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The Two-Edged Legacy of Brandon Tartikoff

Brandon Tartikoff died Wednesday at the age of 48. If you've forgotten him, he used to be the big kahuna of programming at NBC during the 1980s.

Now, a lot of people will eulogize Mr. Tartikoff with words like "genius" or "visionary." But when we think of him, we can't help but also think that he was the foundation of our wasted youth. He was the man who gave us Knight Rider, a show about a guy who worked with a talking car to right wrongs that us ordinary people can't. And then there was The A-Team, the show he premiered on a Super Bowl Sunday about a crack group of commandos who right the wrongs that the proper authorities couldn't handle. Or Voyagers!, a show about a couple guys who travel through time doing good deeds and solving problems that figures of history couldn't handle. And of course, he gave us Manimal, a show nobody could handle.

When we think of all the homework assignments we never finished, we blame Brandon Tartikoff. When a certain member of our group recalls all the embarrassment he suffered after he decided to get that blasted mohawk like Mr. T, he blames Brandon Tartikoff. When we think of the time we thought we could carry off the Miami Vice look, we blame Brandon Tartikoff.

And yet despite all of the crud he fed our young minds, we find ourselves wanting to thank him. To thank him for shows like Cheers, Hill Street Blues, St. Elsewhere, and L.A. Law. True, he didn't create any of those shows -- or any of the other shows we mentioned above -- but he was the one who allowed them on the air, and stuck with them until they found audiences. Without him those shows wouldn't have survived.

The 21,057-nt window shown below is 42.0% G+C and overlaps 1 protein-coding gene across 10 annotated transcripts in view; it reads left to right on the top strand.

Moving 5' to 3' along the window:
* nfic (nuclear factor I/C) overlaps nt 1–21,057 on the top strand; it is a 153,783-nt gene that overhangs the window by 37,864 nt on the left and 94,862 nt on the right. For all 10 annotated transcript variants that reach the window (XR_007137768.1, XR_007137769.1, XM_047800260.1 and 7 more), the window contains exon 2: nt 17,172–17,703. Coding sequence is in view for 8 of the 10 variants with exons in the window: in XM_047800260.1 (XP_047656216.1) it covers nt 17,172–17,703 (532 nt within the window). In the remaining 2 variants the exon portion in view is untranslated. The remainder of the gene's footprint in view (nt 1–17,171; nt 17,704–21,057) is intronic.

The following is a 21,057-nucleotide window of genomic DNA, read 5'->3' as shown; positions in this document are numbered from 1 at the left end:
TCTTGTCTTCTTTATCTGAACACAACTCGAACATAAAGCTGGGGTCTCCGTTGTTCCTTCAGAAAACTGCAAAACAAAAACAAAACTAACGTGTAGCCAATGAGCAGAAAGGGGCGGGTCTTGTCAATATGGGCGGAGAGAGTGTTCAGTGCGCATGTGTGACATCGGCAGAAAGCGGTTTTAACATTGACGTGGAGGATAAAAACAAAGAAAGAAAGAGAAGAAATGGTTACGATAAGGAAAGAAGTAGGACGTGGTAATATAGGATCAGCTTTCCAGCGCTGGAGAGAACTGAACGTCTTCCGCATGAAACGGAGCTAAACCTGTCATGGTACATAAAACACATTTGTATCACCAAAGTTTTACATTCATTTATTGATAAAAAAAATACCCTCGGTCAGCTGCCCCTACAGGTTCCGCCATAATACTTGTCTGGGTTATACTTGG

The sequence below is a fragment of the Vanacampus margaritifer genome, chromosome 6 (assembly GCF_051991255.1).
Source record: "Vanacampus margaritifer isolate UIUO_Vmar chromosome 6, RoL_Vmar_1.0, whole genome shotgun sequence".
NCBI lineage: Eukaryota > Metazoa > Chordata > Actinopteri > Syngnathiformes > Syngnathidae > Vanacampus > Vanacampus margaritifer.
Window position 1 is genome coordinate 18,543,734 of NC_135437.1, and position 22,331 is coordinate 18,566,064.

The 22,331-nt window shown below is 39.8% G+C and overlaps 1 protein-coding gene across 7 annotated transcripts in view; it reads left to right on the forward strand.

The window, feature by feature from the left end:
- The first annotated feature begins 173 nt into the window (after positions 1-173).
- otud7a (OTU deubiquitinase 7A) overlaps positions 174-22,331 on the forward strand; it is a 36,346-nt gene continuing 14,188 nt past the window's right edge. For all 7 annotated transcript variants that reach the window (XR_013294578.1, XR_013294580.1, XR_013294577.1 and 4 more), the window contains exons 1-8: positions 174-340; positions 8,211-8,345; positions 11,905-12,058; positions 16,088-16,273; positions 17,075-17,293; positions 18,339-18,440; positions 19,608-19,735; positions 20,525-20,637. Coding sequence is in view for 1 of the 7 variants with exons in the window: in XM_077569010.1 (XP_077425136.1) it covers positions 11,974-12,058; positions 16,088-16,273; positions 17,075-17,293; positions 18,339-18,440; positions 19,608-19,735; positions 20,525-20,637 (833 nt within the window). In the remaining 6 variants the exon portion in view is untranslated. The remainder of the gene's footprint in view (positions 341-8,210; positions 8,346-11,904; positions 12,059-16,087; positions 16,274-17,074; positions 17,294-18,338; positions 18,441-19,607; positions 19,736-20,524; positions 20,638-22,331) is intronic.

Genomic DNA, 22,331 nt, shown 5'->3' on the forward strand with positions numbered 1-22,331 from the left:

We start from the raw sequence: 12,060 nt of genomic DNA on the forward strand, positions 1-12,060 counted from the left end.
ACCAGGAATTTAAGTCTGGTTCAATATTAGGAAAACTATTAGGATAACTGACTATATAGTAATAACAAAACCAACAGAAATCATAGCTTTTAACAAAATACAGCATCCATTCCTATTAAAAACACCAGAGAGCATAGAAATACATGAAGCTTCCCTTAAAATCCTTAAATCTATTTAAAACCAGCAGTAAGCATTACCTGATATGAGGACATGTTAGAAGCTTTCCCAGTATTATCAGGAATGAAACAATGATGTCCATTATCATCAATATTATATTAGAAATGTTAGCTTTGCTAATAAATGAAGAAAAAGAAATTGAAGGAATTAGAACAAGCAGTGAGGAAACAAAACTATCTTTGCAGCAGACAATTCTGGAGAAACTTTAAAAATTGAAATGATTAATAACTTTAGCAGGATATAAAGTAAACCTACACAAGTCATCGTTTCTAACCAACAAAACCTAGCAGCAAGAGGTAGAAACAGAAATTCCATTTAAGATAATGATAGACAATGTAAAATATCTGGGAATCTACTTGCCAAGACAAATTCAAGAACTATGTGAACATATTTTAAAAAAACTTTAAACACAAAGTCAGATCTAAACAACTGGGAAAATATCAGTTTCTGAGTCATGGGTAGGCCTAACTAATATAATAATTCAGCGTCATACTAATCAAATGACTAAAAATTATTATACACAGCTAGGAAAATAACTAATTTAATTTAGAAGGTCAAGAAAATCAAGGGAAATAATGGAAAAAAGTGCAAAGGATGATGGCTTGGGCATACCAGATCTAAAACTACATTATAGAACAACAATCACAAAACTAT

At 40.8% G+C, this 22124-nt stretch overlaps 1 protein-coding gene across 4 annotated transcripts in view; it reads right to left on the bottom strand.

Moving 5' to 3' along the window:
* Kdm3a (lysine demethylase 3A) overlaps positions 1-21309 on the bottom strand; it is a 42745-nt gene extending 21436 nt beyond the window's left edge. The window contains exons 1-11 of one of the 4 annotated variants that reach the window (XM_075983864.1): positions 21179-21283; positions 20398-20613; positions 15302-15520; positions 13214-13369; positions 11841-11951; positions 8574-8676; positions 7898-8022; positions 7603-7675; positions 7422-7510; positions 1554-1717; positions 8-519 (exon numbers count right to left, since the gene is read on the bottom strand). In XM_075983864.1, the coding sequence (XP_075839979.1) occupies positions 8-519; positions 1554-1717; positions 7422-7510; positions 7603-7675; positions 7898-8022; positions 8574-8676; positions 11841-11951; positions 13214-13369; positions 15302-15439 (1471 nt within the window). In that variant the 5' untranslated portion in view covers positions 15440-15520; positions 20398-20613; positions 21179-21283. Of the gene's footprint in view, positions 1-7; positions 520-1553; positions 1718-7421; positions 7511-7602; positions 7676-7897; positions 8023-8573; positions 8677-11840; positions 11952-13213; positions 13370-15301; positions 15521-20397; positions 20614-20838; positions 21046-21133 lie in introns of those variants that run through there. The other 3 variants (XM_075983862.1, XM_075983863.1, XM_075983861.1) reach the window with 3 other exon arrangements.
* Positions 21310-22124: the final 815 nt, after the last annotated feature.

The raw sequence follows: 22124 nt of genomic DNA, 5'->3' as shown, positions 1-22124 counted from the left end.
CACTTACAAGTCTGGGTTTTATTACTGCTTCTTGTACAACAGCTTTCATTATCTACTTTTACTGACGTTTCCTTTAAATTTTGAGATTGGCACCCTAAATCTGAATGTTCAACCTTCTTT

Tartikoff's genius, if you want to call it that, was that he recognized that while America certainly loves its crap, there's also actually an audience for good stuff. The key is that you have to be patient and wait to find that audience, a concept lost on all the microencephalic TV executives (hello, Fred Silverman) that came before him. We can say with some assurance that without Tartikoff, we wouldn't have ER, or Homicide, or NYPD Blue.

Let's also not forget another Tartikoff contribution: He was one of the men who made black people commonplace on TV. Though it's difficult to believe in this era of Fox, UPN and The WB's urban-themed schedules, blacks were almost non-existent on TV unless they were criminals or domestics. But thanks to the success of Cosby and other shows Tartikoff green-lighted, we got to see black lawyers, doctors, cops, teachers, and college students. Granted, Tartikoff might have been motivated by what was clearly an untapped market for television -- but the changes he wrought were monumental just the same.

So, yes, we honestly and unabashedly salute the same man who set Misfits of Science loose upon the world. Brandon Tartikoff inherited a TV world filled with nothing but crap. When he left it, it was still mostly crap -- but if you looked hard enough, you could find quality amid the crap.

You might not find that an important legacy, but we do. Brandon Tartikoff had enough faith in TV viewers that he knew if his network put good shows on the air, people would find them, fall in love with them, and support them. He had faith that not everyone wants to watch tits-and-ass extravaganzas -- at least, not all the time.

He left his arena a better place than when he entered it. As we see it, that's a life well lived. And one worth remembering.

Additional contributions to this article by: Jason Snell, James Collier.


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